Faith Gibson grew up in Pittsburgh, where she studied piano and flute, listened to a wide variety of music, and sang in her church choir and school and college choruses and pop ensembles. However, it would be some time before she pursued a career as a jazz singer as she felt too shy to sing alone in front of an audience.
"A point came when I realized it was ridiculous to allow shyness to deny me things I always wanted," Gibson says. I began venturing outside myself and onto stages, first with a vocal trio, and finally as a soloist."
Since her debut performance at the Glasgow Jazz Festival in 2003, Gibson has performed at jazz clubs and concerts in the UK and in Cologne, Bonn and Berlin, Germany and recorded her first CD You Don't Know Me.
Gibson has studied with Fionna Duncan, Silvia Droste, Judy Niemack and Sheila Jordan. In addition to writing her own songs, she also operates her own internet radio station, Blossom's Vocal Jazz, which has been chosen as Editor's Pick on live365.com and has a loyal fan base of listeners around the world.
Gibson's next CD will be released in 2009.
When were you happiest?
Standing in a former church in Glasgow for a one-on-one lesson with bassist Ronnie Rae and singing "Ill Wind" to his accompaniment. No microphonejust him, me and the church acoustics. To use an overused word: awesome!
What is your greatest fear?
Failure. Hey, I'm a Capricorn.
What is your earliest memory?
My mother standing in the kitchen in our parsonage in Ford City, PA, sprinkling water on clothes with a little plastic bottle and ironing.
What is the trait you most deplore in yourself?
My shyness. I'm working on it, though.
What is the trait you most deplore in others? Insincerity.
What is your most treasured possession?
I do have possessions, but none would be the one I treasure most! I treasure only people and moments.
What would your superpower be?
Who would play you in the film of your life?
Are there people who could actually answer this question?
What is your most unappealing habit?
Which person would you most like to meet, and why? Someone I'd like to grow old with. No, Mr. Right still hasn't come along.
Which living person do you most admire, and why?
At this point in time (a few weeks before his inauguration), Barack Obama. His integrity.
Which living person do you most despise, and why? Anyone who would dare to break a child's spirit.
If you could go back in time, where would you go? Newport Jazz Festival, 1958.
Which words or phrases do you most overuse?
Wonderful. On my radio station, I tend to introduce most songs with, "And here's another wonderful track from the wonderful CD [...] by the wonderful singer [...]."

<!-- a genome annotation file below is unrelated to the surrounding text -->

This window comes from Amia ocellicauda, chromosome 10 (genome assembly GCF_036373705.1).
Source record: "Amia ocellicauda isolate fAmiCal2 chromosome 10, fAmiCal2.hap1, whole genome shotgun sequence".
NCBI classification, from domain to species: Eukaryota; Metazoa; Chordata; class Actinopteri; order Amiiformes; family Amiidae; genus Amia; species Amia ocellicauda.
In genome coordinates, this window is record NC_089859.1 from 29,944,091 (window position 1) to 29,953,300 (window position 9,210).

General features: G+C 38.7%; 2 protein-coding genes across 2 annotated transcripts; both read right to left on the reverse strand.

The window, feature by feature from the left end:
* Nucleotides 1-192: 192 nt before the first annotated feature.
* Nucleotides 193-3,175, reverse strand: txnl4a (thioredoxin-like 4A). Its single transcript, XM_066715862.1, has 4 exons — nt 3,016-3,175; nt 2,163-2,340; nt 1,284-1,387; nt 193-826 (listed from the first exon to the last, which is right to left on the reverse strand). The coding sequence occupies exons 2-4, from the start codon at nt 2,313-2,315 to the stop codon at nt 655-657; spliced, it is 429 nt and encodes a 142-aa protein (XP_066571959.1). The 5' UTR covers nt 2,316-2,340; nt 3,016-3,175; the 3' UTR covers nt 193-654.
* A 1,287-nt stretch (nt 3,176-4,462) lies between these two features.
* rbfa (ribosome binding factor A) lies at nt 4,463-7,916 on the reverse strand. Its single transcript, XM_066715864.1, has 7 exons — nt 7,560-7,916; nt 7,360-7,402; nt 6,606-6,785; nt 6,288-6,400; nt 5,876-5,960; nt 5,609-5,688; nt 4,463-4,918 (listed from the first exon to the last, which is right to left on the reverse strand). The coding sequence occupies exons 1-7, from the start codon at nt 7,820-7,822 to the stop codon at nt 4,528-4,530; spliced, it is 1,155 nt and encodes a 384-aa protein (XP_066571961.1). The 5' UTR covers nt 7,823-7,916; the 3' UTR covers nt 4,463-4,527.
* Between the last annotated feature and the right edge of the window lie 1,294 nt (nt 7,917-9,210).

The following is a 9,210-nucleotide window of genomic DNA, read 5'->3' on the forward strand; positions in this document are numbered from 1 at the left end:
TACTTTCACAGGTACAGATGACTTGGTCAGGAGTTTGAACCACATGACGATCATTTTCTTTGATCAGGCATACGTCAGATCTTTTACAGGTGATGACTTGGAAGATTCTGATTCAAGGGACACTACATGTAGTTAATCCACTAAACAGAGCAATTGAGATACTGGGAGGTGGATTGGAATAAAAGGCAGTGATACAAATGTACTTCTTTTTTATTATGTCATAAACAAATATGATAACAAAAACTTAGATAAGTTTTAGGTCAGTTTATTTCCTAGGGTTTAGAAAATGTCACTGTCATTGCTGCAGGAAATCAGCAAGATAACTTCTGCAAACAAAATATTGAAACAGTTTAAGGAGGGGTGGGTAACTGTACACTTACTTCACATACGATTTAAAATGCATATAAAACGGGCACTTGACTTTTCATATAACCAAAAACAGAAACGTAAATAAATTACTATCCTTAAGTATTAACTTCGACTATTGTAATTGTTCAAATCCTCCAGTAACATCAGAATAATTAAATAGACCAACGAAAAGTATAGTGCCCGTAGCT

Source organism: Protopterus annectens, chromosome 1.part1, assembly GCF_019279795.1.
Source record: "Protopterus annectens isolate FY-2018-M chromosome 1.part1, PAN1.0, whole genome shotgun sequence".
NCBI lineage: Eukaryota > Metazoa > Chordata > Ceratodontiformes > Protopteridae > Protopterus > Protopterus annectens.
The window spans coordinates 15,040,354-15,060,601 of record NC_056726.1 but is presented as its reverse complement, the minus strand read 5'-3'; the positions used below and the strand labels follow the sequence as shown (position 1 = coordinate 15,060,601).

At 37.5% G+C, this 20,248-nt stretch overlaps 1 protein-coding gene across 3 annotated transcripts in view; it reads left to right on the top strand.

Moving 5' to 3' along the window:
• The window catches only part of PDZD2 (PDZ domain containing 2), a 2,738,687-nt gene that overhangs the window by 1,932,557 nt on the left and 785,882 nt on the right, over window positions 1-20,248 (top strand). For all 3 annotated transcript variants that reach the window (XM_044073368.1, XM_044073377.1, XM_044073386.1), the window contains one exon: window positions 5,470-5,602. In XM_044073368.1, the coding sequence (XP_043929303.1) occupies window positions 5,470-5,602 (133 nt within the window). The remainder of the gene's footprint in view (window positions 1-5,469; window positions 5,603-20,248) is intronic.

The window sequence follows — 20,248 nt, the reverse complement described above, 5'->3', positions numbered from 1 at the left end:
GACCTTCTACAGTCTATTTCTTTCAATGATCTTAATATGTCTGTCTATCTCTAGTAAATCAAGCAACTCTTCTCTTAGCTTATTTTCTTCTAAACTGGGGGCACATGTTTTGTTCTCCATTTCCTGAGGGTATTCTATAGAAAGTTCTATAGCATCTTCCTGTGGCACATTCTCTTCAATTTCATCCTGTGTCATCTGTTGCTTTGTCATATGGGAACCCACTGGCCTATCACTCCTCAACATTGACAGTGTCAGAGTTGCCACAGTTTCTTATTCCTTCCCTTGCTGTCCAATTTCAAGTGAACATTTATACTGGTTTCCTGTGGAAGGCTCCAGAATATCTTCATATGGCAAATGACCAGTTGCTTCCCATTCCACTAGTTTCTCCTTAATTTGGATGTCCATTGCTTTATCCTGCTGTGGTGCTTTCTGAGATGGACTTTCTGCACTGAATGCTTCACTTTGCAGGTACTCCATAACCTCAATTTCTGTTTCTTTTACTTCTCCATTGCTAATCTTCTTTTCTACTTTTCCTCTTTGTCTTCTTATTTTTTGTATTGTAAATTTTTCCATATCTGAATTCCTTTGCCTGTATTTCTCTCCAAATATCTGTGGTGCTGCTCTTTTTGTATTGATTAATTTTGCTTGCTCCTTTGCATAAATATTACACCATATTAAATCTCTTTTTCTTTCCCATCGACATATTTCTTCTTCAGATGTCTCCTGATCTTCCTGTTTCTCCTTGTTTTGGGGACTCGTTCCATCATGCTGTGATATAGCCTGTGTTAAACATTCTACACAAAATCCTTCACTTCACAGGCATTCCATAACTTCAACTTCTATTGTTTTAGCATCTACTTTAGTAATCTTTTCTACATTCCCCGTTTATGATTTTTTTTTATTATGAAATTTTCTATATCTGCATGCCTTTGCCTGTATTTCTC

Aside from a property, what is the most expensive thing you have ever bought?
My second car, which was the only car I ever bought that wasn't used. It's also the only car I've ever totalled.
Where would you like to live?
I'd like to move back to Pittsburgh, where I grew up.
What makes you depressed?
My inability to sell myself.
What do you most dislike about your appearance?
My right thumb.
What is your favorite smell?
What is your favorite book?
Impossible to answer. I studied literature! I have more books than I have freckles. But, I'd recommend anything by Anne Tyler.
To whom would you most like to say sorry, and why?
To the girl who was standing in the freezing rain on the Autobahn very miserably trying to hitch a ride back in about 1985. Because I didn't stop.
Have you ever said "I love you" and not meant it?
No. Though I may have meant it in a different way than was understood.
Who would you like to invite to your dream dinner party?
Charlie Chaplin, my grandmother, Ella Fitzgerald and Mel Torme.
When did you last cry, and why?
Yesterday. Out of anger and frustration.
What single thing would improve the quality of your life?
The ability to play an instrument well.
What keeps you awake at night?
Nothing. I fall asleep moments after my head hits the pillow.
I was first exposed to jazz when I was tiny. My earliest memory is watching Ella Fitzgerald scat on a Christmas special when I was no older than four. Like many who are from tiny towns, my first extended exposure was listening to the high school jazz band when I was a kid
I was first exposed to jazz when I was tiny. My earliest memory is watching Ella Fitzgerald scat on a Christmas special when I was no older than four. Like many who are from tiny towns, my first extended exposure was listening to the high school jazz band when I was a kid. For some reason I remember an arrangement of Hey Jude they did. My first real exposure was Stan Kenton in the Smithville, MO high school gym. Kenton and the band director there were old friends, so he would play there from time to time. My dad took me without telling me where we were going and it was the only show he ever took me to. I remember that Bobby Shew played Send In Clowns and I damn near levitated I was so excited. The huge sound and amazing chords floored me. I believe I was 13 at the time. I immediately started practicing and taking lessons. Music became a passion and nearly a career. I also listened to Dick Wright's Jazz Show on KANU every night. I can't even start to explain what I learned lying in bed listening to Dick talk about jazz. I met him once when I was struggling to put together a solo for Joy Spring playing in a combo at KU. Stopped by his office and asked for recommendations. He showed up at my jazz ensemble rehearsal the next day with a tape with example solos. What a kind man Dick Wright was.
My advice to new listeners is to stop worrying about what music is important and focus on music you like. I spent quite a bit of my music life listening to important music I didn't necessarily like. Must say I have quite a bit more fun now listening to music that I deeply enjoy. Some of it is even important.
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